WASHINGTON -- NASA has selected 20 small satellites to fly as auxiliary cargo aboard rockets planned to launch in 2011 and 2012. The proposed CubeSats come from a high school in Virginia, universities across the country, NASA field centers and Department of Defense organizations.
CubeSats are a class of research spacecraft called nanosatellites. The cube-shaped satellites are approximately four inches long, have a volume of about one quart and weigh 2.2 pounds or less.
The selections are from the second round of the CubeSat Launch Initiative. The satellites are expected to conduct technology demonstrations, educational research or science missions. The selected spacecraft are eligible for flight after final negotiations when an opportunity arises. The satellites come from the following organizations, which include the first high school proposal selected for a CubeSat flight:
-- Air Force Research Lab, Wright-Patterson Air Force Base, Ohio
-- Drexel University, Philadelphia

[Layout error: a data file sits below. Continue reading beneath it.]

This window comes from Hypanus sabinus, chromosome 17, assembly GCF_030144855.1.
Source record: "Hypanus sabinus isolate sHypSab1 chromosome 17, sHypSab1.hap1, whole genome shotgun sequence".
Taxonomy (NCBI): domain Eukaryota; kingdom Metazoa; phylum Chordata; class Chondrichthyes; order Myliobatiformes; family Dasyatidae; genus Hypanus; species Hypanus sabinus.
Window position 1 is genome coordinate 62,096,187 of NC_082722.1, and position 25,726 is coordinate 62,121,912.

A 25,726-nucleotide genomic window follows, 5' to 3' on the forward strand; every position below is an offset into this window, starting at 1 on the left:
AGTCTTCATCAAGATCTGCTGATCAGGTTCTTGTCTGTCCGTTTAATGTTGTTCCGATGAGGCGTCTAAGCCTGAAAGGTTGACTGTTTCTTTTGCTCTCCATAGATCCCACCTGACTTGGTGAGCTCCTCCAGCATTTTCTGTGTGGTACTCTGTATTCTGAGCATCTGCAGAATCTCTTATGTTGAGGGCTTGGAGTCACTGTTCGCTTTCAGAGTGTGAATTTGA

-- NASA's Goddard Space Flight Center, Greenbelt, Md. (two CubeSats)
-- NASA's Jet Propulsion Laboratory, Pasadena, Calif. (two CubeSats)
-- Naval Research Lab, Washington (two CubeSats)
-- Massachusetts Institute of Technology
-- Morehead State University, Morehead, Ky.
-- The Planetary Society, Pasadena, in partnership with NASA's Ames Research Center, Moffett Field, Calif.
-- Space and Missile Defense Command, Huntsville, Ala.
-- St. Louis University, St. Louis, Miss.
-- Thomas Jefferson High School, Alexandria, Va.
-- University of Colorado
-- University of Hawaii
-- University of Louisiana, Lafayette
-- University of New Mexico
-- U.S. Military Academy
-- U.S. Naval Academy
The first CubeSats to be carried on an expendable vehicle for the agency's Launch Services Program will comprise NASA's Educational Launch of Nanosatellite, or ELaNa, mission. ELaNa will fly on the Glory mission scheduled to lift off on Feb. 23. The 12 CubeSat payloads selected from the first round of the CubeSat Launch Initiative will have launch opportunities beginning later this year.
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(article by NASA)